DevCoin – cryptocurrency to support open source development

Devcoin is an open source project designed to support open source projects through the use of a dedicated crypto currency.

Crypto currency is a new form of digital money which is decentralized and runs on a distributed network of computers. Cryptographic techniques are used to secure the network and each individual’s funds, while open source code provides the shared protocol through which each wallet or service communicates with the public “block chain” where information on all transactions is stored. The most famous example of this is, of course, Bitcoin.

 

Unlike traditional fiat currencies, which are effectively created by banks and issued into the economy through interest-bearing debt instruments, newly created coins from cryptocurrency are generally distributed to their community of users. There are many ways to do this. Bitcoin uses “Proof of Work” which rewards “miners” who run software which is essential for maintaining the network. Other coins use proof of stake to reward people who have purchased coins or other exotic methods.

An ethical cryptocurrency

Devcoin takes a different approach. Only 10% of newly created Devcoins (DVC) are paid out to miners, through merged mining alongside Bitcoin (meaning that people can mine both Bitcoin and Devcoin on the same machine, at the same time). This is sufficient to secure the network, but leaves 90% of newly minted coins left over, which can then be given out for free to open source developers—and also creative commons media producers.

First created in 2011 as a fork of Bitcoin, Devcoin was the first “ethical cryptocurrency” whose sole purpose is to support open source development and creative commons media. It is now one of the longest-running block chain based digital currencies.

Payouts and bounties

Newly created coins are paid out in the form of bounties, designed to encourage the development of a wide range of open source projects from new software, to hardware products such as new forms of 3D printer. There are even tentative future plans to finance a bounty for the development of a single seater open source spacecraft capable of exiting and re-entering the earth’s atmosphere! Developers can also earn DVC through the Devcoin and Bitcoin share lists, which reward active open source developers within the cryptocurrency community.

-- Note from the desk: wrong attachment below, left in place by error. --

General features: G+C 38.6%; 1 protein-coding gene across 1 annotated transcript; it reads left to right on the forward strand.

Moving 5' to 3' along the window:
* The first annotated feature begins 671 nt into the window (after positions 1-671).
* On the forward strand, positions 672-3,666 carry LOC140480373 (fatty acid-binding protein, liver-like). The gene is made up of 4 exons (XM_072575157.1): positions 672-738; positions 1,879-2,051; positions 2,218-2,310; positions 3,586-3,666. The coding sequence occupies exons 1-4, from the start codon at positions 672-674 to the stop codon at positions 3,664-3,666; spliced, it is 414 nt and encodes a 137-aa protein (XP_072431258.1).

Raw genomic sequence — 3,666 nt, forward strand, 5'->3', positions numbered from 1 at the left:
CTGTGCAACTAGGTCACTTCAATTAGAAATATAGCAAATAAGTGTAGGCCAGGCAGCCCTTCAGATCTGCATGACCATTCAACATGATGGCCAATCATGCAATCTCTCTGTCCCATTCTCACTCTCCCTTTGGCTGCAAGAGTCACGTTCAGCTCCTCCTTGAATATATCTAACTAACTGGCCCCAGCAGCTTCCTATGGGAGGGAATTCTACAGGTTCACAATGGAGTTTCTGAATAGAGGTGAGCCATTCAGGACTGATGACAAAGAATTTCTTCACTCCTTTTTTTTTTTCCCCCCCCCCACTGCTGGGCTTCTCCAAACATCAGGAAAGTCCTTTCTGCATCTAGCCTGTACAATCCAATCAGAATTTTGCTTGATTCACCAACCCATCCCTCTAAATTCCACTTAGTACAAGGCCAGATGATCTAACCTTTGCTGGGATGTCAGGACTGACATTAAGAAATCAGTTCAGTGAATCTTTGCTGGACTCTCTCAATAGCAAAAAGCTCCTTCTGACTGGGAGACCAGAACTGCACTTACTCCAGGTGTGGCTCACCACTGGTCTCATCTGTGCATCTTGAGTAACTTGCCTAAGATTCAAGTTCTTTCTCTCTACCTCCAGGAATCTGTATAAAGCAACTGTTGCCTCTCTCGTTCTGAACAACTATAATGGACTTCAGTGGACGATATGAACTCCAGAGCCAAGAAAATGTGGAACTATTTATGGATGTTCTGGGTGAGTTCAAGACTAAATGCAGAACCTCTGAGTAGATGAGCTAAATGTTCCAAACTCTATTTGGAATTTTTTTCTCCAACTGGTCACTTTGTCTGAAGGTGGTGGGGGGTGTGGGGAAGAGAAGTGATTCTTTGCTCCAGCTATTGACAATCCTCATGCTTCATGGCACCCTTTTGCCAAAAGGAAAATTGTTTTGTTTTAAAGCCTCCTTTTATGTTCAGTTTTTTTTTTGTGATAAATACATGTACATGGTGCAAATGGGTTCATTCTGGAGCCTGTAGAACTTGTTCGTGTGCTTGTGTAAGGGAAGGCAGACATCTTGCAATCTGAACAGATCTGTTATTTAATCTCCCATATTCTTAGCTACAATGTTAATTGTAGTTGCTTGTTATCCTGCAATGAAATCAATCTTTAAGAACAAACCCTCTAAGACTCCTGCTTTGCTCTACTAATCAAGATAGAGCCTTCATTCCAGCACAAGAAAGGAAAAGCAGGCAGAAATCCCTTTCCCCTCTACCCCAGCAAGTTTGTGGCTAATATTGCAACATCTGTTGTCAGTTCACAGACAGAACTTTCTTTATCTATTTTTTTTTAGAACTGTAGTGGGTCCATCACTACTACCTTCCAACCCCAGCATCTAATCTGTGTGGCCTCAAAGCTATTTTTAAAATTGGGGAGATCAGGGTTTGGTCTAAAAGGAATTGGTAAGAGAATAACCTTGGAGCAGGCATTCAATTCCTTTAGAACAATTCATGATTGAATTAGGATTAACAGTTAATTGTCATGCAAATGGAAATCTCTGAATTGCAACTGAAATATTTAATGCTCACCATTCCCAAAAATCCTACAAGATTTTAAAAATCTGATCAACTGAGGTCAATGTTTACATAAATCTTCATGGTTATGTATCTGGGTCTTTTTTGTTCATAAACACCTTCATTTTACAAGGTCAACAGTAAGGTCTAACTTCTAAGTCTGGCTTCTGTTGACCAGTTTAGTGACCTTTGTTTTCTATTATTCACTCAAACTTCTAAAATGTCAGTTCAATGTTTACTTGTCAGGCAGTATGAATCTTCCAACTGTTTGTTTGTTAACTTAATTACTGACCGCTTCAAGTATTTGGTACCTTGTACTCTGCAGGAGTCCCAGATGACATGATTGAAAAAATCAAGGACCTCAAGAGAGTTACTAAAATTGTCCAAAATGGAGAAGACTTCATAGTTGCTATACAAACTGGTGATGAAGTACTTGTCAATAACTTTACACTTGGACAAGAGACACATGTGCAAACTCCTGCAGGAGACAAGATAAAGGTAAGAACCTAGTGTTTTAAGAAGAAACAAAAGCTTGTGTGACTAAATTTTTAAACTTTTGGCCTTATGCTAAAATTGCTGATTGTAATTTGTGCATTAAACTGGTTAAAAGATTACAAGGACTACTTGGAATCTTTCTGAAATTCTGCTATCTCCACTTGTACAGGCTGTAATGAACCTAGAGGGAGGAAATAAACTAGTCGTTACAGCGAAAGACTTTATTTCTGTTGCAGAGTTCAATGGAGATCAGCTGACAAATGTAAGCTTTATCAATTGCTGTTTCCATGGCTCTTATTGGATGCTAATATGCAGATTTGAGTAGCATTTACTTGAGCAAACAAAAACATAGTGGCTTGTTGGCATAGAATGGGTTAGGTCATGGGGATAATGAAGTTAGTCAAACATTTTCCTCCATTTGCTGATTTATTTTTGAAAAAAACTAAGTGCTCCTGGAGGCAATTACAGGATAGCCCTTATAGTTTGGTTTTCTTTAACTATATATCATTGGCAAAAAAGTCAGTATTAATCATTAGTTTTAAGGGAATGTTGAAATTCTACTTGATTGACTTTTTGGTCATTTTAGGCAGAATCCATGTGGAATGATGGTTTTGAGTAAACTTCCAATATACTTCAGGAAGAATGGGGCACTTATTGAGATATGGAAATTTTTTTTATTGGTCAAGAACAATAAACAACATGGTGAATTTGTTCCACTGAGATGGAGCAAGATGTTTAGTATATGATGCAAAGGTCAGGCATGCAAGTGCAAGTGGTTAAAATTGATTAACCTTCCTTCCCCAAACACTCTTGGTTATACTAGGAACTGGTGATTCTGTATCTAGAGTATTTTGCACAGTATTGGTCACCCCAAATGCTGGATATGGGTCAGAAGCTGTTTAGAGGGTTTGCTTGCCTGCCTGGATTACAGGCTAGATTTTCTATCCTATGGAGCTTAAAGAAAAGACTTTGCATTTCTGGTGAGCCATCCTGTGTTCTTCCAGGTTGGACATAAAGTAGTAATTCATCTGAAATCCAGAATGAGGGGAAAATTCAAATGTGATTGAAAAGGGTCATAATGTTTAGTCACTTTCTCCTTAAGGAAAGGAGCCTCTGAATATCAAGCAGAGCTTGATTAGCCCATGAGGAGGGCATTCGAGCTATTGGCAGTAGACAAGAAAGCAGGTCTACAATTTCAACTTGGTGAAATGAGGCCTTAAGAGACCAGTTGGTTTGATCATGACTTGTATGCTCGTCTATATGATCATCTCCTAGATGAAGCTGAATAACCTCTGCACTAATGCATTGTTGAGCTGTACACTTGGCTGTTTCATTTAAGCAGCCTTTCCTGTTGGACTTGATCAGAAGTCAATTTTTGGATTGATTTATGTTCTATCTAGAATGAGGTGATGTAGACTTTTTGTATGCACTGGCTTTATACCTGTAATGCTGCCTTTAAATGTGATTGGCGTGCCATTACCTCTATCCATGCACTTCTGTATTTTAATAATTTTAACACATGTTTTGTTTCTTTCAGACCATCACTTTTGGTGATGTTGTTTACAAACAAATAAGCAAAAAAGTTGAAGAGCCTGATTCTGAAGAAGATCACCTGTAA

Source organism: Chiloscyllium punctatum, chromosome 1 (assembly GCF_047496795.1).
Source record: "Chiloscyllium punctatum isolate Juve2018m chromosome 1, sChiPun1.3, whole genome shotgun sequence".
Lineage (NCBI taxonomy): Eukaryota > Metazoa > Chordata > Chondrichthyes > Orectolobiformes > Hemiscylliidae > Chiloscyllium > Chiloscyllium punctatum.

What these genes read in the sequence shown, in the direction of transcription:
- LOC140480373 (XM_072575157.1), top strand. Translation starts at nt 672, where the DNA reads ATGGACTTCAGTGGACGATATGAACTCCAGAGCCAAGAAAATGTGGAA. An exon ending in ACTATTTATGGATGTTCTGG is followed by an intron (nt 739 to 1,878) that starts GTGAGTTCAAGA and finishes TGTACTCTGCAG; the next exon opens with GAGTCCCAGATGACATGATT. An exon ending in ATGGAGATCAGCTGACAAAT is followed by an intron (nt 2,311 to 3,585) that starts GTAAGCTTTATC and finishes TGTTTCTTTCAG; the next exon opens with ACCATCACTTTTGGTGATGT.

New web services are also under development which will allow anybody to create or to help fund bounties for new projects.

Writers can also earn Devcoins by contributing articles to the Devtome wiki. All work submitted to Devtome is published under a Creative Commons license. Quality is maintained through a ratings system, and writers’ compensation is calculated according to their quality rating and the number of words published.

Earned Devcoins can then be spent at a small but growing range of online retailers, or changed for other currencies through an exchange.

Donating to worthy open source projects

Because many people buy Devcoins or get involved a project which will lead to them earning these coins because they believe in the power of open source development and want to support it, there is also a community of DVC holders willing to donate their coins to worthy open source projects. The simplest way to use the coin to support a new or established project is therefore to accept DVC donations and to let the community know through the official forum.

For people looking to use Devcoin to help support projects that they believe in, rather than to finance a project, all that is required is to buy (or earn) some Devcoins and then spend or donate them! Because of the “network effect” of digital currencies, a larger number of users means a rising value per coin, as demand is raised relative to the fixed supply—which in turn increases the value of the new coins paid out to support open source developers.

Devcoin is a fully open source cryptocurrency. For more information, check out the official Devcoin site at devcoin.org.

Why can't open source companies provide enough bandwidth so people can download their products?

I’ve never ever understood.. or appreciated.. why it is that a $1bn company like Firefox for example.. somehow can’t AFFORD to provide enough bandwidth for their users to download.

I’ve been using Firefox 4 / 5 for the past couple of months.. and it just drives me crazy.

I can’t wait to get easier ‘share with facebook’ type links in FIREFOX.

but.. alas.. I can’t download the darn software because Mozilla Corp is too cheap to pay their bills.

How hard could it possibly be? Why don’t they push it over to download.com????

COME ON PEEPS, you can do BETTER!~!~!

67 Open Source Replacements for Really Expensive Applications – Datamation

I think it is sad that people actually think that mysql is a replacement for sql server. Anyone who claims that mysql is competitive knows nothing about databases. Sql server is more free than mysql!!! Sql server express is better than any edition of crystal reports!

http://www.datamation.com/open-source/67-open-source-replacements-for-really-expensive-applications-1.html